This documentary, in which women speak to each other about themselves, leaves one with a residual and positive sense of shared problems and collective strength. By involving women from as many social levels as possible, Deitch manages to avoid the aura of elitism and in-group morale-boosting that tends to haunt much of West Coast independent film-making. Opening with a montage of clips illustrating the history of women at work, Woman to Woman becomes even more assured once Deitch begins to talk to specific groups of women face-to-face. Perhaps her greatest asset, an infinitely valuable one, is the ability to convey, unfiltered, an immediate impression of the individual women and their particular experience. One comes out feeling stimulated by their company, rather than thinking they have been marshalled into the film as specimens illustrating a predetermined argument.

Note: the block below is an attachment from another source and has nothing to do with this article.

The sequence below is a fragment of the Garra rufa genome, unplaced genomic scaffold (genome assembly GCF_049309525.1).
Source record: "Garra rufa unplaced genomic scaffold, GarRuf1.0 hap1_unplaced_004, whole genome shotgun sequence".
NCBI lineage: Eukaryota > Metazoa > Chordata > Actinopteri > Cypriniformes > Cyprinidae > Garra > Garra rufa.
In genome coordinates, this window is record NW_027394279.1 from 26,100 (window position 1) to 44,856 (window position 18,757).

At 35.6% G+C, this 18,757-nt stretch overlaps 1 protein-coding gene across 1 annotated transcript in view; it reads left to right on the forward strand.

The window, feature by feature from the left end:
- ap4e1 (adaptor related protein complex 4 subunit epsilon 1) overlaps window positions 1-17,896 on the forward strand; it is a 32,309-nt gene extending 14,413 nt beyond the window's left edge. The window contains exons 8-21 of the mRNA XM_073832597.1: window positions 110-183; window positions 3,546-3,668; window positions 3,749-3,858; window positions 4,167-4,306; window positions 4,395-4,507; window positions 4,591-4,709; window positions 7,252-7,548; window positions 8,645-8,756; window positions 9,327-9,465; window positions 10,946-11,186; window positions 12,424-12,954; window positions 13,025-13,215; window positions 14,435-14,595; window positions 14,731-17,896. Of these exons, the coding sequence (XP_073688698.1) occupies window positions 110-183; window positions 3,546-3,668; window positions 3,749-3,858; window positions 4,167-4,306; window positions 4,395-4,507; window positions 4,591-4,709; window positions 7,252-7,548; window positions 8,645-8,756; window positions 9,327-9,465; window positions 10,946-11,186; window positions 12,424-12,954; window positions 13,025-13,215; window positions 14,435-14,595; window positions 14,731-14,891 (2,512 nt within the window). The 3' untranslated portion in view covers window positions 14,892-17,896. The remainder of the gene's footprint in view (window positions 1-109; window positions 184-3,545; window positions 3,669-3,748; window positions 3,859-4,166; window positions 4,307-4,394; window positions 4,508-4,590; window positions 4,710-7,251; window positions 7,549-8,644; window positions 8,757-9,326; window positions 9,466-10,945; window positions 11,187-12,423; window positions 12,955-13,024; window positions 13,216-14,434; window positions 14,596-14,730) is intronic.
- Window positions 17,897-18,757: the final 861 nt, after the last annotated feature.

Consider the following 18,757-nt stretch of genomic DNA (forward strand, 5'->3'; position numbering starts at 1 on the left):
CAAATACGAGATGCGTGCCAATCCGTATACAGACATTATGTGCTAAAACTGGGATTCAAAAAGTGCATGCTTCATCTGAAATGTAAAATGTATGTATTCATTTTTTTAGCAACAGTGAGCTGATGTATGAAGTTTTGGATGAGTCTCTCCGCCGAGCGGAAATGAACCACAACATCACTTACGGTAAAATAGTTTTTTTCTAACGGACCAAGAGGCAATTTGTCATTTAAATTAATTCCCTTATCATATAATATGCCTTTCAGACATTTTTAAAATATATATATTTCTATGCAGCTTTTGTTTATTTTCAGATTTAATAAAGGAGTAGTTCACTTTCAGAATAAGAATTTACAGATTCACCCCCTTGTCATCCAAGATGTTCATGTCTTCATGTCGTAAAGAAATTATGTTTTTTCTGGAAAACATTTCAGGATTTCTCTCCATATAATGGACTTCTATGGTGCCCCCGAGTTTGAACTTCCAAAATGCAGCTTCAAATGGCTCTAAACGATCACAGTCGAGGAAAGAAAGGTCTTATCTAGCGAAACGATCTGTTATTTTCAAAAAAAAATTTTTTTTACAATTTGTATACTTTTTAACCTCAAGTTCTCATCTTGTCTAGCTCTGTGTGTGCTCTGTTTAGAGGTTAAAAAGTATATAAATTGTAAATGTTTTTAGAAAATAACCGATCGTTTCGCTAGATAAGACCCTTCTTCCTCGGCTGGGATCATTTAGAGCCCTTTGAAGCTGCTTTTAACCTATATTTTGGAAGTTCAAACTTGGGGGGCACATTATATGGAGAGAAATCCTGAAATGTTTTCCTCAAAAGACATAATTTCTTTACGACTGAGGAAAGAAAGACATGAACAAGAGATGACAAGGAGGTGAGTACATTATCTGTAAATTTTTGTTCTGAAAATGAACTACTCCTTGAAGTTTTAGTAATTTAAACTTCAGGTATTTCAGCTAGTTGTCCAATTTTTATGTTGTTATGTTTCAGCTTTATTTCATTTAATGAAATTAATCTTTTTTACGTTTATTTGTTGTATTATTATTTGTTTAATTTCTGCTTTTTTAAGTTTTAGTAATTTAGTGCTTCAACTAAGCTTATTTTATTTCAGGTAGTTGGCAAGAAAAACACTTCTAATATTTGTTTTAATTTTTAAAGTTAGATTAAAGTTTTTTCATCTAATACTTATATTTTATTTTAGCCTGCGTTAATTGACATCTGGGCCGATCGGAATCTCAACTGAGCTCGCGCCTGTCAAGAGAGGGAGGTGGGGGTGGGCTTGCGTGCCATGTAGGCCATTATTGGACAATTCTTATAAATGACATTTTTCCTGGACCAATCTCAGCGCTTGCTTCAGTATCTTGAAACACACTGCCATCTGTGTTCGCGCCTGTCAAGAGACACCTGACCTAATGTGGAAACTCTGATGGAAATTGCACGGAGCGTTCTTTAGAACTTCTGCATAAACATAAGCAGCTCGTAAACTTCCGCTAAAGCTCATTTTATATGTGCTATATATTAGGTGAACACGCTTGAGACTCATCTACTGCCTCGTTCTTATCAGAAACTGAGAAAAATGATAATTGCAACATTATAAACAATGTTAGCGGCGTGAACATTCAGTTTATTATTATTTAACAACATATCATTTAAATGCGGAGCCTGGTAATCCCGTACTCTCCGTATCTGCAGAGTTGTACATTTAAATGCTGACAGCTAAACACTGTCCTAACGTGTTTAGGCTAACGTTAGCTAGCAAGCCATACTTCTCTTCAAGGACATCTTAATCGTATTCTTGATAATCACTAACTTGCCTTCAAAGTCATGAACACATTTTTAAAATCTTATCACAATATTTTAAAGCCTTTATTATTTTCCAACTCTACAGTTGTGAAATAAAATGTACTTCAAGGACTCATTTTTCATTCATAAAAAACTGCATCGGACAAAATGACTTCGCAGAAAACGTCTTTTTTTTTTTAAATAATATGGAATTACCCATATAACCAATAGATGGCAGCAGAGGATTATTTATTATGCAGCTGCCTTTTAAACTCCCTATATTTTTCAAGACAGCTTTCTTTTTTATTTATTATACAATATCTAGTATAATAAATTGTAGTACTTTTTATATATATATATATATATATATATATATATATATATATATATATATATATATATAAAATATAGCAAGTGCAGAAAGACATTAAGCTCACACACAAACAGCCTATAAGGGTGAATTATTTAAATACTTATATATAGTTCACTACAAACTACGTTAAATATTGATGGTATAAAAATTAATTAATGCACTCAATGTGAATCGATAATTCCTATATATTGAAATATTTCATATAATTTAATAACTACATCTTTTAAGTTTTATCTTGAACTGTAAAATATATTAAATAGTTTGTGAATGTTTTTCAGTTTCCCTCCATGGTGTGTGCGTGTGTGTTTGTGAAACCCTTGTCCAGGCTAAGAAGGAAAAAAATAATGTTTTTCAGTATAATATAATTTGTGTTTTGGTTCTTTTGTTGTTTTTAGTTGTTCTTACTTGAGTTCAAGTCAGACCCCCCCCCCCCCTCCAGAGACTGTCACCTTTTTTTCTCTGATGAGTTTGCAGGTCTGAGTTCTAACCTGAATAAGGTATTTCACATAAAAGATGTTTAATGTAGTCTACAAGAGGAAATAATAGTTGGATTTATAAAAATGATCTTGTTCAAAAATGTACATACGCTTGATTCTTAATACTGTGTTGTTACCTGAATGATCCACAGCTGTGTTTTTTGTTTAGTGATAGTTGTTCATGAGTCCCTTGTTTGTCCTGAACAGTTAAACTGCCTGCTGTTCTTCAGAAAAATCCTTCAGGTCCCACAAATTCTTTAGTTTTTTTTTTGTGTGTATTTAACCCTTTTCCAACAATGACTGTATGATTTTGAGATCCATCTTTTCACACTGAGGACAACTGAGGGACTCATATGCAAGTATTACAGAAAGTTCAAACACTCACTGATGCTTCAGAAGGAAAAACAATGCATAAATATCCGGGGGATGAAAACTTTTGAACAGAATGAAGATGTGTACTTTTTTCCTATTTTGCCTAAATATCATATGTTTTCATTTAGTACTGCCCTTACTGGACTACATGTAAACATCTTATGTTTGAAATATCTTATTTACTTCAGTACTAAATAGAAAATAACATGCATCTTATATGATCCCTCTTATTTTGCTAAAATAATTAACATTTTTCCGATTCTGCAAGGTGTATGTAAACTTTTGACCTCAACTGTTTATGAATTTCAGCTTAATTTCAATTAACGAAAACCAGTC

You may also like